There are many great benefits of the 125% home equity loan and it appears that this financing legend is making quite a comeback. The term “125%” arises when a homeowner wants to take out a second mortgage on their home and the balances of the 1st & 2nd mortgages exceed the homes’ value. Any 2nd mortgage that has a combined loan to value between 101-125% is considered a 125% loan.
Mortgage Lenders are reporting an increased volume for home equity loan transactions, and notably in states along the coast like California, Florida, Georgia, Maryland and Virginia. However the 125% second mortgage seems to be more prevalent in states that haven’t been as blessed with home appreciations recently, like Missouri, Michigan, and Indiana. As with most residential loans there are benefits and risks. Lets examine these non-conforming second loans that don’t require you to have any equity. I will detail the pros and cons of these popular second mortgages.
Pros of the 125% Home Loan:
1. Consolidate credit card debts into a second mortgage can save you thousands of dollars in interest over the life of the loan.
2. Paying off costly installment loans can significantly increase your cash flow.
3. Converting compounding interest debt into a simple interest mortgage will help reduce debts quicker.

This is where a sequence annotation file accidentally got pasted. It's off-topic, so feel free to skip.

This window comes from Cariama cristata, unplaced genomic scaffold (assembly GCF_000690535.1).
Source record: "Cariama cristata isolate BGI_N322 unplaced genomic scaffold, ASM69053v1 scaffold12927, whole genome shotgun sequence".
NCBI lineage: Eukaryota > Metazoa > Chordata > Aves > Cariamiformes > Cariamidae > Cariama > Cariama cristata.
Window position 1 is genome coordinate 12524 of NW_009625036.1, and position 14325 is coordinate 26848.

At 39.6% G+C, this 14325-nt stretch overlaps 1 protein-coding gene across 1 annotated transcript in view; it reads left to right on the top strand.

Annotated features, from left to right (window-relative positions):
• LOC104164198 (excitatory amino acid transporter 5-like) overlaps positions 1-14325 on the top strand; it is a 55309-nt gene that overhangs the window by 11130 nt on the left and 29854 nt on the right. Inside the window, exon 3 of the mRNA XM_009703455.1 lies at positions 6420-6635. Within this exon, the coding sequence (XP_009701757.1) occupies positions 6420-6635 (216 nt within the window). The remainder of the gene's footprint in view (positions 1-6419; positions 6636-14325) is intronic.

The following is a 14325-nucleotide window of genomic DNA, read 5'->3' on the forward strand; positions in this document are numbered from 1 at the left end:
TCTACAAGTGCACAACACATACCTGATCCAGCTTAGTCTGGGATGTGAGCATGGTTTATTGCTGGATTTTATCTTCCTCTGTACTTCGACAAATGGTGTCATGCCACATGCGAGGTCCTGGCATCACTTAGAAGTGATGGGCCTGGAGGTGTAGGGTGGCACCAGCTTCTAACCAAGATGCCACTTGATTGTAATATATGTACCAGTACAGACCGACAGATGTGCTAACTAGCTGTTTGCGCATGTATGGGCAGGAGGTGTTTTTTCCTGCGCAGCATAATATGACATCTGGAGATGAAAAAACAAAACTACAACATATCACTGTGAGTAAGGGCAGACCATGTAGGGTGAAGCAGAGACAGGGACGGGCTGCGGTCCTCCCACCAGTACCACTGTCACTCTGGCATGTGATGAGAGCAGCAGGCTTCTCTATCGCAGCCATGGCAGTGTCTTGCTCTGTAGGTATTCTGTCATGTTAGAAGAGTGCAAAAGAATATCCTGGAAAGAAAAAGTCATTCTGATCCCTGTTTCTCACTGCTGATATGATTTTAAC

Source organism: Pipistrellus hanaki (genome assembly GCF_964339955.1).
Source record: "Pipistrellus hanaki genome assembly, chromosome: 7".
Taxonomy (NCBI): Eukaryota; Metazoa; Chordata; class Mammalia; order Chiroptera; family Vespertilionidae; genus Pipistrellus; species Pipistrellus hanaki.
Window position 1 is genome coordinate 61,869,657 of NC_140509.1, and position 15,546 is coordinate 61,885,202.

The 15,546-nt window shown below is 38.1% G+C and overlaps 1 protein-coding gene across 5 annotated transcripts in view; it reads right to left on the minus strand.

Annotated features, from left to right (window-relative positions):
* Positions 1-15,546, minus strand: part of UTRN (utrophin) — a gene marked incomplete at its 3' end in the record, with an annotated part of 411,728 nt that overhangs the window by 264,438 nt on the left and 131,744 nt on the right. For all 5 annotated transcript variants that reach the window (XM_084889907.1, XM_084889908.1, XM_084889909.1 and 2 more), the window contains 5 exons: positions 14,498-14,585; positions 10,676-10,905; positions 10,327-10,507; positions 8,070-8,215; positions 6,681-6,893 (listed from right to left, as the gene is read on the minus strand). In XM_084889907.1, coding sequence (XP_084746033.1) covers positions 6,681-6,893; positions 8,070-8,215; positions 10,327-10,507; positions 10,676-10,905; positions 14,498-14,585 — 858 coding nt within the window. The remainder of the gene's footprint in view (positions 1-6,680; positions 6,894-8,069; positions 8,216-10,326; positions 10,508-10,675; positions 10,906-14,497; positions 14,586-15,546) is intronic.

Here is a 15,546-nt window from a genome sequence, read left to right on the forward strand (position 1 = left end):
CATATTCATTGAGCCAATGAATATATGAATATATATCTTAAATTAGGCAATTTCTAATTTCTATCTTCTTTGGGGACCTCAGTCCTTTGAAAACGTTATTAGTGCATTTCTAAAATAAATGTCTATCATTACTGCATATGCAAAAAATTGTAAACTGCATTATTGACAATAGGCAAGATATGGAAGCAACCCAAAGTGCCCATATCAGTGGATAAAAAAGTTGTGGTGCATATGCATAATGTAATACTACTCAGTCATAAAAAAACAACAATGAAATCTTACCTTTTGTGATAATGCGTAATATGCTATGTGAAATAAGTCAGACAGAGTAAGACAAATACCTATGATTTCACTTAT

4. Refinancing adjustable rate credit with a fixed rate mortgage reduces payments.
5. Getting cash out of your home to make home improvements can increase your homes’ property value.
Cons of the 125% Equity Loan:
1. The underwriting criteria is more difficult for 125% loans: (Higher credit scores, and full income documentation is required.)
2. Borrowing more than your home is worth can limit your ability to sell your home without coming out of pocket.
3. Trading a long-term mortgage for short-term debt like a car will cost you more interest.
4. 125% loans are secured to your property, so if you default on your payments the lender could try and foreclose.
5. The interest rate on 125% second mortgages is higher than 100% home equity loans.
Like many things in life, the 125% home equity loan option comes down to your plans for the future. If you have uncertainty on whether or not you will be living in the area for the next few years, then you may want to hold off on the 125% loan, and only borrow up to 100% of your homes value. The other option is an unsecured loan from a bank or credit card company. The unsecured loans usually have more credit requirements, and higher interest rates, but if flexibility is what you need, then that may be a good option. If you do not plan on relocating, and you have accumulated a lot of high interest debt, then the 125% home equity loan may be the answer to your prayers.
Lynda Nelms writes a popular column, called “Ask Lynda” where she offers helpful home financing tips to consumers from an experienced loan officer’s perspective. She enjoys passing her advice to her clients and consumers across the country.